The increase in the memorial offer of money has another consequence. In the long run, under the influence of the increased amount of money in the economy, prices will rise. As we know, economic agents are not subject to monetary illusion or the phenomenon of information asymmetry in the long run. The rate of inflation and inflationary expectations in general usually corresponds to the growth rates of the money supply.

With the growth of domestic chains, the real supply of money will return to the previous initial level . The internal rate of interest will return to the value i 1, corresponding to the world interest rate. The outflow of capital will cease. The pressure on the exchange rate will also end. But since currency expectations are now formed on the basis of depreciation of the national currency, the new final exchange rate corresponding to the interest rate parity will be equal to Е 3. The economy will return to situation 1 on the lower chart and will be in situation 3 on the top graph.

Thus, under the impact of expectations of depreciation of the national currency with the growth of the supply of money, the exchange rate depreciates in the short term to a greater extent than in the long-term period: E SR & gt; E LR. This phenomenon is called in the economy the deviation of the exchange rate ( overshooting ).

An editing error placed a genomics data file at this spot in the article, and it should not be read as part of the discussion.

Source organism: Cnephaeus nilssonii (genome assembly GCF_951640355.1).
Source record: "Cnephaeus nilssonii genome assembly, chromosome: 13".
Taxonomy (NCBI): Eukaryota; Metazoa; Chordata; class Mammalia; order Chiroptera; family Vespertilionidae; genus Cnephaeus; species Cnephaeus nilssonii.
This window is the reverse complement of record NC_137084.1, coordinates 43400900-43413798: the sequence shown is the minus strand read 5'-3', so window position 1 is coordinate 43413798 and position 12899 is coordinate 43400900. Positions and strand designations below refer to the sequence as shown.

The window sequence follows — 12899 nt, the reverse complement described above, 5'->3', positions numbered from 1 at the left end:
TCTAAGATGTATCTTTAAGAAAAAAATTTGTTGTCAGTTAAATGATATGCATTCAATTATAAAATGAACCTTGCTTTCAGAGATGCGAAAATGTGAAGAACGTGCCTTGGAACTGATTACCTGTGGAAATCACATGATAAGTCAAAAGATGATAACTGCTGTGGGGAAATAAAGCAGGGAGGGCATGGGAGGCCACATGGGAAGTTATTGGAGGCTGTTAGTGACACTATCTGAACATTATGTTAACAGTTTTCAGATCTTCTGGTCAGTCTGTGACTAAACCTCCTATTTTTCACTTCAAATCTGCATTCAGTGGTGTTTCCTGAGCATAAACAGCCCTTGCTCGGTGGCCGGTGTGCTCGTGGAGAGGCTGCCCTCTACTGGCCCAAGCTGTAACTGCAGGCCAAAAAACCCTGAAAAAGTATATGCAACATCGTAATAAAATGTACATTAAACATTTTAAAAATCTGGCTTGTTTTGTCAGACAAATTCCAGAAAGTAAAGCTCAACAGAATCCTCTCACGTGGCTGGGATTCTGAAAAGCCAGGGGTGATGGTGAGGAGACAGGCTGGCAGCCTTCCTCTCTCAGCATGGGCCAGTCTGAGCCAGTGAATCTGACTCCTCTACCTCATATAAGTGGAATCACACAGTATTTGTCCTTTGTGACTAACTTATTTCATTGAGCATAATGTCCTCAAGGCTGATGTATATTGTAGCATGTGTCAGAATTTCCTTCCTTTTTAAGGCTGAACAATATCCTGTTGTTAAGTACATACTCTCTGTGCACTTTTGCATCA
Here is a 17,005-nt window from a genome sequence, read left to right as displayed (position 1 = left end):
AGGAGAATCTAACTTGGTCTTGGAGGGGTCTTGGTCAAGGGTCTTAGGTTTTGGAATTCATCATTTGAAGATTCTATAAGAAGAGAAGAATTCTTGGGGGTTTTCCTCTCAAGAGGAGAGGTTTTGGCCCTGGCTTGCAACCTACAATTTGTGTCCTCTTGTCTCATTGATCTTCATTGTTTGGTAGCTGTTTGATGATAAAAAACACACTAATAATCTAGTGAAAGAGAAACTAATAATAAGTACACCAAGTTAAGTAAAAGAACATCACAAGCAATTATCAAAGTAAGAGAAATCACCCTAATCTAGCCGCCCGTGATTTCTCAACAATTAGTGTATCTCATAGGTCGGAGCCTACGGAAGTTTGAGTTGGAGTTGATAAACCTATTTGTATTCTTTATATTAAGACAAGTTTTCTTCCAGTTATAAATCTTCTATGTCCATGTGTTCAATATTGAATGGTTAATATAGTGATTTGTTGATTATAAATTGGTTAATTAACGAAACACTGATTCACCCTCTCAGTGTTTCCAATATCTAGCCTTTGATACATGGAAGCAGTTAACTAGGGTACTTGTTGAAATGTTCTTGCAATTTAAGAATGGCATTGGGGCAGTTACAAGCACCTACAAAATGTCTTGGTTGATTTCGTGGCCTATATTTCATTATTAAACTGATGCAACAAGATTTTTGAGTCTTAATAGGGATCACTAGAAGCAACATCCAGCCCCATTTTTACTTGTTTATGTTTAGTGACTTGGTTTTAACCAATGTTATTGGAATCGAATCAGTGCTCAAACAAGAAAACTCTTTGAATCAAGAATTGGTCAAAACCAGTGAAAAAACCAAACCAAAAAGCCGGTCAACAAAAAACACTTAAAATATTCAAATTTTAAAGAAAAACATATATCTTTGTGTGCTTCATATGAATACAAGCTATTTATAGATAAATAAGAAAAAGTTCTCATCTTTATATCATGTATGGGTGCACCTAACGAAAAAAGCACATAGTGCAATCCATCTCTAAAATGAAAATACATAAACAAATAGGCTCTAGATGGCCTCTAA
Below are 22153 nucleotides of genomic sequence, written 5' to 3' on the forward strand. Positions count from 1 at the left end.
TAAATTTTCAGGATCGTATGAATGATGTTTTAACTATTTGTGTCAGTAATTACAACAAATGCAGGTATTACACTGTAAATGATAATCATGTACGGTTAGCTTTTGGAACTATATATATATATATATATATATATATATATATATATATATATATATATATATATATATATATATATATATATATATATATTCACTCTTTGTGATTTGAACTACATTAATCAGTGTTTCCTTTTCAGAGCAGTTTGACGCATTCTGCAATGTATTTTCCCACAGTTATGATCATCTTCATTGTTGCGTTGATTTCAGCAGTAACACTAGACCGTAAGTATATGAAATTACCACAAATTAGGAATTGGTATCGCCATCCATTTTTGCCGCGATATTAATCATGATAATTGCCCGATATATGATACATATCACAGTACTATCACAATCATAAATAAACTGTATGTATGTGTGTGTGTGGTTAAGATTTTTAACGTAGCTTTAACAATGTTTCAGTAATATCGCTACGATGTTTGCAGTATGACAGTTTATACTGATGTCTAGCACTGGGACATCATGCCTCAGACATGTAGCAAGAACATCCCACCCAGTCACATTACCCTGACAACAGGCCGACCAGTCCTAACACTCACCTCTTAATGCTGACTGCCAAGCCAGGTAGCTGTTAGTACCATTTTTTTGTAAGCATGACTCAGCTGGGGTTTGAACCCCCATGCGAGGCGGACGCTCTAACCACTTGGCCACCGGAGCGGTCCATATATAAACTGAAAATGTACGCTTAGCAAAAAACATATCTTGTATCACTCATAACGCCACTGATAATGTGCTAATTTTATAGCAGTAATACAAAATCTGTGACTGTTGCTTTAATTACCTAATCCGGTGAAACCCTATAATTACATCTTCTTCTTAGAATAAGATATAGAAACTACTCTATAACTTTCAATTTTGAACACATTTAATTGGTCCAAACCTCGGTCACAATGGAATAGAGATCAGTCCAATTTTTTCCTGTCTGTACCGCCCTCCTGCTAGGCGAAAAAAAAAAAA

Let's sum up. Consider the dynamics of the country's economic parameters after monetary expansion.

The increase in nominal money supply occurs once and unexpectedly for economic agents. The money supply graph is shown in Fig. 14.15. The point t 0 characterizes the start of the stimulating monetary policy of the central bank.

The dynamics of the price level is shown in Fig. 14.16. In the short term, as the increase in the supply of money was unexpected, prices do not change, they are fixed in business contracts. As economic agents overcome the monetary illusion and asymmetry of information, and as the previous contracts expire, prices begin to rise. New contracts include higher inflation and inflationary expectations. The long-term price trajectory corresponds to the growth rate of the money supply.

Dynamics of money supply

Fig. 14.15. Dynamics of money supply

Dynamics of domestic prices

Fig. 14.16. Dynamics of domestic prices